The tallest trees from acorns grow.

Diabolo88

  • Donator
  • Thanks: 30
Re: Where is the line between stealing and copying
« Reply #4 on: July 16, 2007, 07:36:34 PM »
Thank you for all the good replies ;D. I find the line to be a bit blurry, so I´m glad people cleared it up a bit.

How do you feel about taking someones trick and adding to it enough to make it a bigger combo which is new, but still consist of the same basis as the first trick? Would this also constitute as copying?

Quote
costume, style, movement, persona

^This I do not understand. Costume would obviously not be a thing to steal, but style, movement and persona is hard to define as you say. Some tricks lend themselves to specific movement that always looks good with that trick in particular. But, if everyone knows and feels this, is it copying to do that movement? Persona is different for everyone, but it´s kind of hard to vary that much.

What I find difficult personally is that most of my coolest 1D stuff is Yabes, and his stuff is just so easy to recognize. Also, the way he has put the tricks in combos the first time around is the most natural. I could fill up in between with other tricks and own inventions, but those tricks in particular is still what worries me. 

I know these are tricky questions and they don´t really have ONE answer. However, it´s good to learn more about it.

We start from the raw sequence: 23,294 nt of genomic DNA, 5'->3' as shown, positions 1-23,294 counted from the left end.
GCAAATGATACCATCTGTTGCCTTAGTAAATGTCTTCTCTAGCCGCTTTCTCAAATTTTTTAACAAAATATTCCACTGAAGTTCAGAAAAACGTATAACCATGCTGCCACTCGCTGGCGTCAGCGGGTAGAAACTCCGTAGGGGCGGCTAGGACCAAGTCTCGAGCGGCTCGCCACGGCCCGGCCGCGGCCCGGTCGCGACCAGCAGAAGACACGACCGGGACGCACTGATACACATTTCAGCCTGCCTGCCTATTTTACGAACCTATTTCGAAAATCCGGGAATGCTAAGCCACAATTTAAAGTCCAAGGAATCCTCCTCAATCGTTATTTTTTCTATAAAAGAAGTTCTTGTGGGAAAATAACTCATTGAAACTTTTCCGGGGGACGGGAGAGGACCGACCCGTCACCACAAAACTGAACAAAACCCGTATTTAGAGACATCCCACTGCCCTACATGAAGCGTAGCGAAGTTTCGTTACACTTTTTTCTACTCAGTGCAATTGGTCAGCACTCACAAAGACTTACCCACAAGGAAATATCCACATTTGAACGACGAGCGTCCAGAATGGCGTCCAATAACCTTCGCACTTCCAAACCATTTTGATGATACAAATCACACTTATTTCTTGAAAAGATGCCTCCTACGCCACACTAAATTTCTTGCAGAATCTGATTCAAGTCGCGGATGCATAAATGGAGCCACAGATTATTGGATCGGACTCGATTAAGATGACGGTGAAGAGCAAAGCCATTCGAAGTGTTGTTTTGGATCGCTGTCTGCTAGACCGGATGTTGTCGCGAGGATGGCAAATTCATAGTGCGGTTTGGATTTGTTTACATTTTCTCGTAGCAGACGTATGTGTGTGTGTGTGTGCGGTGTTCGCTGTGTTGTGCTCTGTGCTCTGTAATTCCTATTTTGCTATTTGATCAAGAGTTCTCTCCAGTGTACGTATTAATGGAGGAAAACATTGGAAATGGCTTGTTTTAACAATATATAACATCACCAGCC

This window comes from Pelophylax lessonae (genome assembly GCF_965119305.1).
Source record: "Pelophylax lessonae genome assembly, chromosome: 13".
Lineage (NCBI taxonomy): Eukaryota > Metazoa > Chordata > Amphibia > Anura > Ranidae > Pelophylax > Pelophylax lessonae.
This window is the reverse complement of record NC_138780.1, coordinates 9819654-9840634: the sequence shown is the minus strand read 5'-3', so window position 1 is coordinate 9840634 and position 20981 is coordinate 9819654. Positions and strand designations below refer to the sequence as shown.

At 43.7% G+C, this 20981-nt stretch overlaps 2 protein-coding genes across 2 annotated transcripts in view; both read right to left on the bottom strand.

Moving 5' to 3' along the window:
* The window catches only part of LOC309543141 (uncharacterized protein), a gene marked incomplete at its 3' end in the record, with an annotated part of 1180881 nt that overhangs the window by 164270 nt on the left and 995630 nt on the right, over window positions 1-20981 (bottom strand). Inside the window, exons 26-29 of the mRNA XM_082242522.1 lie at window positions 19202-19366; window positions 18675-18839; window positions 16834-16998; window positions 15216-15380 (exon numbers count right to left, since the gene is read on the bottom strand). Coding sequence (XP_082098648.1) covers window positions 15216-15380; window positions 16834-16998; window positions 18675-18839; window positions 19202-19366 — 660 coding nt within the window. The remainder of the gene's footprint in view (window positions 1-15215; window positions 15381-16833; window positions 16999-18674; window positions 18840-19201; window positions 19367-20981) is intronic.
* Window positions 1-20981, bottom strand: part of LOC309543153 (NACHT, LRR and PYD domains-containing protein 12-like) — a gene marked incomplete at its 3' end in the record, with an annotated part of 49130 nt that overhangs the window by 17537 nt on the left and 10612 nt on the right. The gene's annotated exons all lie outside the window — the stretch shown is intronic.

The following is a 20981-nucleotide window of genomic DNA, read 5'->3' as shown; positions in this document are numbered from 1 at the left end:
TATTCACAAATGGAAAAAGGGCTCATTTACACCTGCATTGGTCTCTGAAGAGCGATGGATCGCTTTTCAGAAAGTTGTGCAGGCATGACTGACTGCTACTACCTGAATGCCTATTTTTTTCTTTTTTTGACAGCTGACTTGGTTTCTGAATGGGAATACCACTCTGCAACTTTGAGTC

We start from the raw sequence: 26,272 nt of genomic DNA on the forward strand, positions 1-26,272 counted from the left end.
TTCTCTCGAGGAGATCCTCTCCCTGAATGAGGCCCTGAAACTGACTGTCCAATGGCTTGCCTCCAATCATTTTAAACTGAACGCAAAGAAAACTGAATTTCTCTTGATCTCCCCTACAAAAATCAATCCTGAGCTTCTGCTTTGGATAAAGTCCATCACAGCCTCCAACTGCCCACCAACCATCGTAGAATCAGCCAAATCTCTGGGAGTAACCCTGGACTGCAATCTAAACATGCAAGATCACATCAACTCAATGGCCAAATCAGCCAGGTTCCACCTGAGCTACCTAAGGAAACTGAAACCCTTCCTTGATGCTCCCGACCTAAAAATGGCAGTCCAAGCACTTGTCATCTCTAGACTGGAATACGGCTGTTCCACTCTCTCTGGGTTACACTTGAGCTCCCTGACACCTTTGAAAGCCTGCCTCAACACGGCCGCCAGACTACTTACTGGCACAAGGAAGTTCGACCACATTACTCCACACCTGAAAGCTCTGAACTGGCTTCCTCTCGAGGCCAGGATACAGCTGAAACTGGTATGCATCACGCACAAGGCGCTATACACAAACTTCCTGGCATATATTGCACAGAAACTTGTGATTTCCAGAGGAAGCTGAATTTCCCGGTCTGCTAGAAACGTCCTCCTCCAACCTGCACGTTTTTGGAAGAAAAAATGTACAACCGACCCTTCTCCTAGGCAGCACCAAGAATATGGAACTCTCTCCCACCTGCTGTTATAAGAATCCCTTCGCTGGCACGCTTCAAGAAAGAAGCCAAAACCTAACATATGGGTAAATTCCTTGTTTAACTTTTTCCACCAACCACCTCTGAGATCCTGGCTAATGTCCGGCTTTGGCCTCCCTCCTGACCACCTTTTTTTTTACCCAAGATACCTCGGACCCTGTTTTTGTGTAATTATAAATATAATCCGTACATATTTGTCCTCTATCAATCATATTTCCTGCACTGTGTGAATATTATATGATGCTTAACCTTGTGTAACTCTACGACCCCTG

martijn

  • Moderator
  • Thanks: 113
Re: Where is the line between stealing and copying
« Reply #5 on: July 16, 2007, 09:03:16 PM »
If you want one answer, I'll give you them.

How do you feel about taking someones trick and adding to it enough to make it a bigger combo which is new, but still consist of the same basis as the first trick? Would this also constitute as copying?

I'd say it depends, but in short: yes it would, try to stay away from changing existing tricks and come up with your own stuff.

Some tricks lend themselves to specific movement that always looks good with that trick in particular. But, if everyone knows and feels this, is it copying to do that movement? Persona is different for everyone, but it´s kind of hard to vary that much.

Again, it depends, but in short: you shouldn't copy that either. Come up with your own unique style.

What I find difficult personally is that most of my coolest 1D stuff is Yabes, and his stuff is just so easy to recognize. Also, the way he has put the tricks in combos the first time around is the most natural. I could fill up in between with other tricks and own inventions, but those tricks in particular is still what worries me.

Yes it is cool, but it's not yours. Don't copy his combinations.

So yes, you can get inspired and learn from (mistakes from) others, but only use it in that way. Don't cross the line.

Diabolo88

  • Donator
  • Thanks: 30
Re: Where is the line between stealing and copying
« Reply #6 on: July 16, 2007, 09:08:24 PM »
Again thank you for helping ;D. I will probably try to follow what has been said here to the extent I can.

 

SimplePortal 2.3.7 © 2008-2021, SimplePortal